Victoria and Albert Museum – what’s in a name?
Victoria and Albert Museum – what’s in a name?
Few museums in the world can have traded under as many names as the V&A in the first 50 years of their existence!
The iconic building that we recognise today as the V&A opened in 1909; however, the museum can trace its physical footprint at South Kensington to 1857, and its intellectual roots to 1837.
In 1837 the Government established a School of Design at Somerset House under the auspices of the Department of Practical Art where, in the words of a Select Committee report, ‘not theoretical instruction only, but the direct practical application of the Arts to Manufactures ought to be deemed an essential element’.
In 1852 the School of Design was relocated to Marlborough House (to allow more space for the General Register Office) where it was re-branded the Museum of Manufactures. This name didn’t last long; the following year it fell victim to a further branding exercise and was thence known as the Museum of Ornamental Art.
When the Department of Science and Art (previously the Department of Practical Art – are you still with me?!) was transferred from Marlborough House to South Kensington in 1857, the Museum, whose rapidly growing object collections required larger premises, moved with it and accordingly – you guessed it – changed its name again: to the South Kensington Museum. We can blame Henry Cole for this: ‘It was in December 1856 that in conversation with the Prince Consort the title ‘South Kensington Museum’ was suggested by Mr. Cole for the Museum, and this was formally approved by the Board on the 21st May 1857’.
The name stuck – until 1899, when the Museum authorities chose to honour the monarch and her late husband at the time of the construction of its new buildings.
This required some nifty diplomacy as Queen Victoria had set her heart on renaming the South Kensington Museum the ‘Albert Museum’ (in his history of the V&A, Anthony Burton notes that as early as 1869 a contributor to The Builder had tried vainly to impress this name on the public consciousness); however, she was gently persuaded to agree to its being called the ‘Victoria and Albert Museum’ and at the foundation laying ceremony on 17 May 1899, Queen Victoria stated that she gladly directed ‘that in future this institution shall by styled the Victoria and Albert Museum’.
Rumours of a name change had been rife. Mr Powell of the Manager’s Office of the Metropolitan District Railway wrote to enquire whether ‘the statement, that the South Kensington Museum will after the ceremony be known as the “Victoria and Albert Museum”, is correct’. At the second time of asking, he received this circumlocutory reply: ‘It sometimes happens that inconvenience arises when action is taken prematurely, and I am certainly of opinion that it would be inexpedient to alter the name of the South Kensington Station before direct official instructions are given of the change of name of the Museum’.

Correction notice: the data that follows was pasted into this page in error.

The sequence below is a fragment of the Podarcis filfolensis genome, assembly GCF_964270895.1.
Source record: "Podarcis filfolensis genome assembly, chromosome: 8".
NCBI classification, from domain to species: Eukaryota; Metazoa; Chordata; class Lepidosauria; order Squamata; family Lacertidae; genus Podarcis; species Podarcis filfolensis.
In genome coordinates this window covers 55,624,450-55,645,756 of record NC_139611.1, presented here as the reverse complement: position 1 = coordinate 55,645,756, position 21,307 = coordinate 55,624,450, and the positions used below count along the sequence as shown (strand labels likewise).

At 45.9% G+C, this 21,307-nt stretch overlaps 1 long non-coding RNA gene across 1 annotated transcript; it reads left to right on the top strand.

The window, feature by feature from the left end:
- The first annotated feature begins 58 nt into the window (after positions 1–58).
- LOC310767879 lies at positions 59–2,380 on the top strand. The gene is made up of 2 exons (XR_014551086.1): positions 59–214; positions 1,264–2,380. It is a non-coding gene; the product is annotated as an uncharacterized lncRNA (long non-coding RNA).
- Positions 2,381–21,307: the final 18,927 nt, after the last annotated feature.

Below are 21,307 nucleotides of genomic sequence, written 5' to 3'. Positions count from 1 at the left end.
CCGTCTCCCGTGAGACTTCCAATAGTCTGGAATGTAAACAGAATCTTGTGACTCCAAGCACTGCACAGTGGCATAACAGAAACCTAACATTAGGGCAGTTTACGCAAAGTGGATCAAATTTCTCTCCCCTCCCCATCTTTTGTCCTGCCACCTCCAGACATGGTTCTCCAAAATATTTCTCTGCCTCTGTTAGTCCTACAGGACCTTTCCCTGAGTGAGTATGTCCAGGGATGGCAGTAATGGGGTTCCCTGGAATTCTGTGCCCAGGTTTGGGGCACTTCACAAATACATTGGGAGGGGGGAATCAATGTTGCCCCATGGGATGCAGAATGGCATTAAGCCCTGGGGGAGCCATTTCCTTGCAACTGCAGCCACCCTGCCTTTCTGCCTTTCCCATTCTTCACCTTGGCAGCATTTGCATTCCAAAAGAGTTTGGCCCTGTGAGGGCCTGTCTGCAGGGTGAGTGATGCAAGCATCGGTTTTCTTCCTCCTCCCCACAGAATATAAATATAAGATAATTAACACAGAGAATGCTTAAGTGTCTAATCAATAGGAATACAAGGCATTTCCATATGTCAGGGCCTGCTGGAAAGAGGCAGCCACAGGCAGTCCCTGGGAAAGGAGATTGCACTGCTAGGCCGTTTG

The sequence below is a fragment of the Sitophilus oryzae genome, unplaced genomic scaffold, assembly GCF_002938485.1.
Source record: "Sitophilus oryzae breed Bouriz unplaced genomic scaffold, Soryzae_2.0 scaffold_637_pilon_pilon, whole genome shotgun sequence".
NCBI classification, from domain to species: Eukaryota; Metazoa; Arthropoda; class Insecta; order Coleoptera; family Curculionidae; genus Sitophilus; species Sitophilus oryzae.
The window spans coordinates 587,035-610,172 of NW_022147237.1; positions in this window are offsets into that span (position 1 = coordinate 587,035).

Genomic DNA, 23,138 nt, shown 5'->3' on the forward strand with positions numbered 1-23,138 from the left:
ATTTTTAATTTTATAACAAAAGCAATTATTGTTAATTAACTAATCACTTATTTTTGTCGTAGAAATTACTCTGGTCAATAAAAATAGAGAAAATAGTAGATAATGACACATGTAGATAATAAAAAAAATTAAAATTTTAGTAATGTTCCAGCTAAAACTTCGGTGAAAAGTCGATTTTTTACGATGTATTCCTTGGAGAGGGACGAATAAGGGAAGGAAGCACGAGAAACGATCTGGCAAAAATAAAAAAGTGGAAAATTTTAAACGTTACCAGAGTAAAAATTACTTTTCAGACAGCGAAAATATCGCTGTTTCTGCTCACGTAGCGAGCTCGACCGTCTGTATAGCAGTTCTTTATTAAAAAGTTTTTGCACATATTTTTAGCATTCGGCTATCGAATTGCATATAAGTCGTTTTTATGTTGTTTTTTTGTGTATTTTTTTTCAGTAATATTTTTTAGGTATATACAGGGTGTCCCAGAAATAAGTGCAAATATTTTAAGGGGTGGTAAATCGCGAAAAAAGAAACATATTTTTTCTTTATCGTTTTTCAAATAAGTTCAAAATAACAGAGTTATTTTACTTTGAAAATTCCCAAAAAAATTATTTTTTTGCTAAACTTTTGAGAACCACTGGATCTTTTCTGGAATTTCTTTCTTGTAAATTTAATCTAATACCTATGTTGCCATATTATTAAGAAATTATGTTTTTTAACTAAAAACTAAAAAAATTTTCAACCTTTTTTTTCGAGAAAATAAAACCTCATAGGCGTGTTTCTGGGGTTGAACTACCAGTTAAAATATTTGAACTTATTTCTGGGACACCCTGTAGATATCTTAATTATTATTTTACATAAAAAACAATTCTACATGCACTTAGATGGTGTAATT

When a familiar and established brand changes its name (often a risky undertaking), it can take time for this new name to take root. The V&A was no exception as can be seen from this early post card.
It can’t have helped that there was doubt even within the department as to whether the name change applied to the Art Museum only or extended to the Science Museum (a sign over the entrance to the Science Museum said: ‘Victoria and Albert Museum, Science Collections’). After a laborious investigation – including close scrutiny of the language used in the Queen’s speech – the President of the Board of Education declared in the nick of time – just before the King opened the new buildings on 26 June 1909 – that the name would be restricted to the Art Museum.
Not surprisingly, with a name like the Victoria and Albert Museum some visitors expect to find a museum devoted to memorabilia relating to its royal namesakes. In the 1980s, the V&A dabbled with various subtitles – ‘the Nation’s Treasure Chest’, ‘the Nation’s Treasure House’, and ‘the National Museum of Art and Design’ – in an attempt to convey a better sense of what the Museum was about – but they didn’t survive the decade.
One hundred years after Queen Victoria approved the name change, the V&A’s Director Alan Borg created a media storm when he asked in a light-hearted (so he thought) editorial to the V&A Magazine, ‘Is our name an asset or a handicap and do we need a new one?’ His suggestion that ‘we need to convey more clearly what it is we do’ echoed (consciously or otherwise) M. H. Spielman’s contention in 1898 that any name change should include ‘a clear definition of the character of the institution’. But Spielman had wanted to call the South Kensington Museum ‘The Victoria Industrial Art Museum’!
Today the V&A enjoys global brand recognition, so don’t expect us to change our name (again) anytime soon! And please don’t ask about the V&A’s East London Museum–Bethnal Green Museum–Museum of Childhood…